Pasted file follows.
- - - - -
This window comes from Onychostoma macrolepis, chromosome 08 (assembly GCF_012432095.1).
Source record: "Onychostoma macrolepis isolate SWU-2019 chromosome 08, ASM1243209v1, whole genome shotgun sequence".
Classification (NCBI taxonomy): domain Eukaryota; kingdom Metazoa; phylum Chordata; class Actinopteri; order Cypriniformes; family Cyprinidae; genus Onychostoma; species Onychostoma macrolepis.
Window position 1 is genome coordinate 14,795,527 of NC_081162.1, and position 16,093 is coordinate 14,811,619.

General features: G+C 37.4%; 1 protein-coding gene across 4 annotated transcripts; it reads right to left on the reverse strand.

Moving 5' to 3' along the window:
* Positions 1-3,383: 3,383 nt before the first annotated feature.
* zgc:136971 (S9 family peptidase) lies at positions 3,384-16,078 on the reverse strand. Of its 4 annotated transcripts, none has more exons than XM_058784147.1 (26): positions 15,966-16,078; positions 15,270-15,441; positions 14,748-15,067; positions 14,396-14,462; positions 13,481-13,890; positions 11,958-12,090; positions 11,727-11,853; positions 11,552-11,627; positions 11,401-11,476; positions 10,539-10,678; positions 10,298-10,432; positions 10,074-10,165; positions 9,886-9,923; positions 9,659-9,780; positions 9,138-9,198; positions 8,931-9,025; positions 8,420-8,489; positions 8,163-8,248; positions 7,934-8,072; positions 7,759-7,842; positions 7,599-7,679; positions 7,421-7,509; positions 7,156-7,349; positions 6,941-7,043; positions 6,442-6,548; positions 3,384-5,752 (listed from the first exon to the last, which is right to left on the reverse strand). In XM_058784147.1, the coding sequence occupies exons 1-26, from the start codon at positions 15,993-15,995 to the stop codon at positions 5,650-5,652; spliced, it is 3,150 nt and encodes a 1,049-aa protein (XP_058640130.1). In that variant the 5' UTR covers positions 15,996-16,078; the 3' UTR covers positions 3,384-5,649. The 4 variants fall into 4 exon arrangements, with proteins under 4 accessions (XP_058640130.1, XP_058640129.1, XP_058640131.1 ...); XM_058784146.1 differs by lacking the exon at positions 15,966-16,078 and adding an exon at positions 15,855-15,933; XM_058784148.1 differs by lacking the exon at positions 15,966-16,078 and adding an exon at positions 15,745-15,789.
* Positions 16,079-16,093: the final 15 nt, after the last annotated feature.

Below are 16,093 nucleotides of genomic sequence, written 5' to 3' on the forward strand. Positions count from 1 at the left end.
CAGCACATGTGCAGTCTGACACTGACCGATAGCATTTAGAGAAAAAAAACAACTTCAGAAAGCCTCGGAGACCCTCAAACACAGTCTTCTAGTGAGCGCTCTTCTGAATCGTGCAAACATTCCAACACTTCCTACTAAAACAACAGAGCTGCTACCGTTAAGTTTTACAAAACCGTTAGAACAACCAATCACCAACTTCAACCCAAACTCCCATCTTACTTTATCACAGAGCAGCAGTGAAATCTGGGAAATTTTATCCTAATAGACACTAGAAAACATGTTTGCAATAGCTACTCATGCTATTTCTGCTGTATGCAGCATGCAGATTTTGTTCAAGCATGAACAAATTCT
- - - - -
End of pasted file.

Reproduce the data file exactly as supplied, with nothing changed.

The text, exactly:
This window comes from Onychostoma macrolepis, chromosome 08 (assembly GCF_012432095.1).
Source record: "Onychostoma macrolepis isolate SWU-2019 chromosome 08, ASM1243209v1, whole genome shotgun sequence".
Classification (NCBI taxonomy): domain Eukaryota; kingdom Metazoa; phylum Chordata; class Actinopteri; order Cypriniformes; family Cyprinidae; genus Onychostoma; species Onychostoma macrolepis.
Window position 1 is genome coordinate 14,795,527 of NC_081162.1, and position 16,093 is coordinate 14,811,619.

General features: G+C 37.4%; 1 protein-coding gene across 4 annotated transcripts; it reads right to left on the reverse strand.

Moving 5' to 3' along the window:
* Positions 1-3,383: 3,383 nt before the first annotated feature.
* zgc:136971 (S9 family peptidase) lies at positions 3,384-16,078 on the reverse strand. Of its 4 annotated transcripts, none has more exons than XM_058784147.1 (26): positions 15,966-16,078; positions 15,270-15,441; positions 14,748-15,067; positions 14,396-14,462; positions 13,481-13,890; positions 11,958-12,090; positions 11,727-11,853; positions 11,552-11,627; positions 11,401-11,476; positions 10,539-10,678; positions 10,298-10,432; positions 10,074-10,165; positions 9,886-9,923; positions 9,659-9,780; positions 9,138-9,198; positions 8,931-9,025; positions 8,420-8,489; positions 8,163-8,248; positions 7,934-8,072; positions 7,759-7,842; positions 7,599-7,679; positions 7,421-7,509; positions 7,156-7,349; positions 6,941-7,043; positions 6,442-6,548; positions 3,384-5,752 (listed from the first exon to the last, which is right to left on the reverse strand). In XM_058784147.1, the coding sequence occupies exons 1-26, from the start codon at positions 15,993-15,995 to the stop codon at positions 5,650-5,652; spliced, it is 3,150 nt and encodes a 1,049-aa protein (XP_058640130.1). In that variant the 5' UTR covers positions 15,996-16,078; the 3' UTR covers positions 3,384-5,649. The 4 variants fall into 4 exon arrangements, with proteins under 4 accessions (XP_058640130.1, XP_058640129.1, XP_058640131.1 ...); XM_058784146.1 differs by lacking the exon at positions 15,966-16,078 and adding an exon at positions 15,855-15,933; XM_058784148.1 differs by lacking the exon at positions 15,966-16,078 and adding an exon at positions 15,745-15,789.
* Positions 16,079-16,093: the final 15 nt, after the last annotated feature.

Below are 16,093 nucleotides of genomic sequence, written 5' to 3' on the forward strand. Positions count from 1 at the left end.
CAGCACATGTGCAGTCTGACACTGACCGATAGCATTTAGAGAAAAAAAACAACTTCAGAAAGCCTCGGAGACCCTCAAACACAGTCTTCTAGTGAGCGCTCTTCTGAATCGTGCAAACATTCCAACACTTCCTACTAAAACAACAGAGCTGCTACCGTTAAGTTTTACAAAACCGTTAGAACAACCAATCACCAACTTCAACCCAAACTCCCATCTTACTTTATCACAGAGCAGCAGTGAAATCTGGGAAATTTTATCCTAATAGACACTAGAAAACATGTTTGCAATAGCTACTCATGCTATTTCTGCTGTATGCAGCATGCAGATTTTGTTCAAGCATGAACAAATTCT